Sherlock Holmes has appeared on stage and on screen numerous times played by dozens of actors, and now, thanks to a recent discovery, fans of the world’s greatest detective will be able to view a lost but key piece of his on-screen history.
The French film archive Cinémathèque Française announced on Wednesday that a silent film version of Sherlock Holmes produced in 1916 was discovered in their collection a few weeks ago. Produced by Essanay Studios, the film, simply titled Sherlock Holmes, stars William Gillette as the titular detective, a role for which he was known around the world. Gillette is also credited with some of Holmes’ trademark characteristics, including his deerstalker hat, magnifying glass, and pipe.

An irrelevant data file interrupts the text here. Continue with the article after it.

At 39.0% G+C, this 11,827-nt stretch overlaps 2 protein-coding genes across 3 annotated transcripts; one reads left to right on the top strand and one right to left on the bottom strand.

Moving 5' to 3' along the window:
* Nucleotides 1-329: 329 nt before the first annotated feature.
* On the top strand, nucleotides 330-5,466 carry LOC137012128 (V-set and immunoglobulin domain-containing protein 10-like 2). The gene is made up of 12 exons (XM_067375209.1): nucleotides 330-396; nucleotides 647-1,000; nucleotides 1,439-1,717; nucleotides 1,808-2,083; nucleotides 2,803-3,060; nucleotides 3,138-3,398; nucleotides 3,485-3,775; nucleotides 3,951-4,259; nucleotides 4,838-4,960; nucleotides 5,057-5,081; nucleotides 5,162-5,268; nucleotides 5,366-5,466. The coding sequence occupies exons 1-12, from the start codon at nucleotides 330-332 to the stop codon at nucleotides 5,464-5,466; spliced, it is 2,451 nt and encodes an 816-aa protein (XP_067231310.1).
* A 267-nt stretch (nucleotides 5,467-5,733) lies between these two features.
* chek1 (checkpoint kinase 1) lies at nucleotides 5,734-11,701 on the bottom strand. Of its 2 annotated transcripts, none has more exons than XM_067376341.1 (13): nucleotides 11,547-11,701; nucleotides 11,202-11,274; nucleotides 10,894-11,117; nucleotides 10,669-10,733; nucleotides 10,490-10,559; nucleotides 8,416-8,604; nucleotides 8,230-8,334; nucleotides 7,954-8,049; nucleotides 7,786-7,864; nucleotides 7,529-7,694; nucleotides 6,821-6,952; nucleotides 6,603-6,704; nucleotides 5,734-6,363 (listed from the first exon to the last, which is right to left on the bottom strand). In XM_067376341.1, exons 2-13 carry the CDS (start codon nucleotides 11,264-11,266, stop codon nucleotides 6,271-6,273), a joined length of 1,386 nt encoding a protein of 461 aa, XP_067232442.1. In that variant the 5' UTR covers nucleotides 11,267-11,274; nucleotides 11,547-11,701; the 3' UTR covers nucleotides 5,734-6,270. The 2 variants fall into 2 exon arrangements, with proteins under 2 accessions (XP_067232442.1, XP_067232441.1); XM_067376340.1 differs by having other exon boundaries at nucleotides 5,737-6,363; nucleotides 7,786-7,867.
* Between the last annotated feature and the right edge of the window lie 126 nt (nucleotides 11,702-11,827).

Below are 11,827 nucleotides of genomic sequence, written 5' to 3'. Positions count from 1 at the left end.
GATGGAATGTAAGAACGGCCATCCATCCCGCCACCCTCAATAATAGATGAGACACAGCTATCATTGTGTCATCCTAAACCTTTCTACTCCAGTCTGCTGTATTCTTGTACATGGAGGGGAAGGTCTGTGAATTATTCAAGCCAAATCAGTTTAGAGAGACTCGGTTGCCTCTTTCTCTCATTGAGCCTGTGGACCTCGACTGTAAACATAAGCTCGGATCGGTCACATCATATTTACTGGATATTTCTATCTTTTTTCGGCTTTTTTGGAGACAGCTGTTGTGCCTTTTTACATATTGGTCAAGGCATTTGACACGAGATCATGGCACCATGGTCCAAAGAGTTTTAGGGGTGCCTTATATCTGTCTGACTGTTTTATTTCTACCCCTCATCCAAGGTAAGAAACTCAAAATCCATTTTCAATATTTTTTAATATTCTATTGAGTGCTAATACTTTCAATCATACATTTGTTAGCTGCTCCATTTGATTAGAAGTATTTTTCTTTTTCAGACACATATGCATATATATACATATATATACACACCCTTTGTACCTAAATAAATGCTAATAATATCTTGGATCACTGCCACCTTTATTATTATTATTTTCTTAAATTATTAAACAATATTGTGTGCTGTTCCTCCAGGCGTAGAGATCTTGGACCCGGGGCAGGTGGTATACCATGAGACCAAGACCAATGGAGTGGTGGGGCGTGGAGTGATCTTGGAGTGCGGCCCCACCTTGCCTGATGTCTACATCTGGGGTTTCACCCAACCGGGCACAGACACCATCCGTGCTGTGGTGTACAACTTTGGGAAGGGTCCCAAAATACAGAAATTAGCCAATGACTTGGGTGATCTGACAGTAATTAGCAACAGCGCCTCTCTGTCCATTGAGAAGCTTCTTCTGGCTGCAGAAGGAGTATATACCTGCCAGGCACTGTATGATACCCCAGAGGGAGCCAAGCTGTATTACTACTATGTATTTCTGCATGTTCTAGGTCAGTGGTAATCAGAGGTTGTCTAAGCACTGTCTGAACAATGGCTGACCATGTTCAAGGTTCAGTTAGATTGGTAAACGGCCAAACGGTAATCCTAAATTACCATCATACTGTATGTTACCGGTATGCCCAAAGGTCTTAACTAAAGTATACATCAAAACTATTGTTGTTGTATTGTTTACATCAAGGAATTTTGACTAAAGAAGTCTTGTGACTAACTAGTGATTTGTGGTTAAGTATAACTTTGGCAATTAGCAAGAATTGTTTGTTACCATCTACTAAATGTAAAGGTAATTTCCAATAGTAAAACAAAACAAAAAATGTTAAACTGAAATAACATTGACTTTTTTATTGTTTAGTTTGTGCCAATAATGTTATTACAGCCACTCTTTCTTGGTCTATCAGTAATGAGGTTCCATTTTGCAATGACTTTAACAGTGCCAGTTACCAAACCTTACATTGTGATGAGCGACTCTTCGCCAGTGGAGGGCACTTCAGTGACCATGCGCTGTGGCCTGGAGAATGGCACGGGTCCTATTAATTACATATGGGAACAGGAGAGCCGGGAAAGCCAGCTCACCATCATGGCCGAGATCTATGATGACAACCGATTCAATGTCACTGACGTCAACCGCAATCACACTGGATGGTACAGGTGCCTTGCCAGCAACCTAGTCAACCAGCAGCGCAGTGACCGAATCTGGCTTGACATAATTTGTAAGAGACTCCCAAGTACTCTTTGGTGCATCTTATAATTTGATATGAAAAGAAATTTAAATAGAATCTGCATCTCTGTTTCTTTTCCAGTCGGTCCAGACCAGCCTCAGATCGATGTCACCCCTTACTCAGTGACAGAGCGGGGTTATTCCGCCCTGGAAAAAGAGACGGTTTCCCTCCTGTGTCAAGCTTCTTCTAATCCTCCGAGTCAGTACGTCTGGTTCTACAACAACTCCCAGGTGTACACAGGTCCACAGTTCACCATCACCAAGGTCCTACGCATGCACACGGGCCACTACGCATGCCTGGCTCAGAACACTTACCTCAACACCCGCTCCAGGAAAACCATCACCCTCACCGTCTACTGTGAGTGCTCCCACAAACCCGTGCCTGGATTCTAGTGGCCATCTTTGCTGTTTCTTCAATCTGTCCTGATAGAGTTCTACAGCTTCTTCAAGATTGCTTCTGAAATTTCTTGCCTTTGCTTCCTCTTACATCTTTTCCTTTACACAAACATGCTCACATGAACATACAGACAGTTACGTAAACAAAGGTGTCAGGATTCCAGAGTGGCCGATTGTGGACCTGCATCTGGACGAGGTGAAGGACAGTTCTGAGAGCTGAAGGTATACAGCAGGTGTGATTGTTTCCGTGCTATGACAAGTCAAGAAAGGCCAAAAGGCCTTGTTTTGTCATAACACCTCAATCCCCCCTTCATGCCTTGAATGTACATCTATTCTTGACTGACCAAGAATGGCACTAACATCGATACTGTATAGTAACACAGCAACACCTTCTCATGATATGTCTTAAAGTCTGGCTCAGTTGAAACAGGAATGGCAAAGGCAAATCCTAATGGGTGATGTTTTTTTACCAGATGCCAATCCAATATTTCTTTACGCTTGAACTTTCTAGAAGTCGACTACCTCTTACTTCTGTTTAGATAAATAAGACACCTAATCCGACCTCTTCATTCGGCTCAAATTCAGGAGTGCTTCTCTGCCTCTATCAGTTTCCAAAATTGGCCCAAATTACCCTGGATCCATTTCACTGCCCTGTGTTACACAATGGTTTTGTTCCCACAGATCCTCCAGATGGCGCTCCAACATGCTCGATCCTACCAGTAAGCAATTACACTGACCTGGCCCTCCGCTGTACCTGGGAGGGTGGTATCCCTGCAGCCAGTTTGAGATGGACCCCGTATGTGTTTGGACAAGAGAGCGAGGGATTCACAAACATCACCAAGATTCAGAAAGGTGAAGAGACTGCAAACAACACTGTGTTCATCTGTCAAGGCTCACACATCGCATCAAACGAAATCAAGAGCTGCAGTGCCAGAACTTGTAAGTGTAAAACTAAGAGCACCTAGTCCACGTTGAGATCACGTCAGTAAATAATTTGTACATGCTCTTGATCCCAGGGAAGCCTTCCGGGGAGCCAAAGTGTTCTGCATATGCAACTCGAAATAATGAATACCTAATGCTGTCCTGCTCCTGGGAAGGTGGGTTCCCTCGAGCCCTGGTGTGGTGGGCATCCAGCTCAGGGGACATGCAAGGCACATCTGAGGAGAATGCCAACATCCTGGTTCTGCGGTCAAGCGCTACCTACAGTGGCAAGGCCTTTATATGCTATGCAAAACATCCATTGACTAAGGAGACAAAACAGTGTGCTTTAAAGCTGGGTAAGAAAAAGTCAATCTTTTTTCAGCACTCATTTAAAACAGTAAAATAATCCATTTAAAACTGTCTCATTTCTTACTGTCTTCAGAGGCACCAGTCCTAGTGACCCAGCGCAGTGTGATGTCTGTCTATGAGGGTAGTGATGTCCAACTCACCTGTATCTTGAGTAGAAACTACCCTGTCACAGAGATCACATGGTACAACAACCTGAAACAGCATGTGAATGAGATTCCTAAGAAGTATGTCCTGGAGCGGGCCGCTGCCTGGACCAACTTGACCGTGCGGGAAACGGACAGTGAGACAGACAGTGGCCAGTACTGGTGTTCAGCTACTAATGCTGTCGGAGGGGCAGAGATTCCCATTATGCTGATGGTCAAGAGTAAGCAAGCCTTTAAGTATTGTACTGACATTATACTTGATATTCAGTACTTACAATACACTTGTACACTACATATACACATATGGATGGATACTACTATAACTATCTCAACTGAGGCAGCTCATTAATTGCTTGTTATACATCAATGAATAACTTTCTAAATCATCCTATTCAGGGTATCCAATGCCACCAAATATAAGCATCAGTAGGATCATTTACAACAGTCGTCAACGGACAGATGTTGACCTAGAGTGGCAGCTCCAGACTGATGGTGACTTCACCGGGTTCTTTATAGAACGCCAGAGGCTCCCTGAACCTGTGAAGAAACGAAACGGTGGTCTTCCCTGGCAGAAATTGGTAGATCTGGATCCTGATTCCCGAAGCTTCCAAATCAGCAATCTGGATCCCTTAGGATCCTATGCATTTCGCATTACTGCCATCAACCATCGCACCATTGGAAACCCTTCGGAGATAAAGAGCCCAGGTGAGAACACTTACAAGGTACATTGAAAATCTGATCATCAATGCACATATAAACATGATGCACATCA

A nitrate dupe negative of the film was stored away in the archive’s vault, but is now undergoing a restoration process thanks to the San Francisco Silent Film Festival in conjunction with Cinémathèque Française.
The film, directed by Arthur Bethelet, is not only the last surviving appearance of Gillette as Holmes, but it is also his only portrayal ever committed to film.
For those who want to witness a piece of Holmes and cinematic history, the film will make its European debut at the Cinémathèque Française’s festival of film restoration, Toute la Mémoire du Monde, in January 2015. The film will then premiere in America at the San Francisco Silent Film festival in May 2015.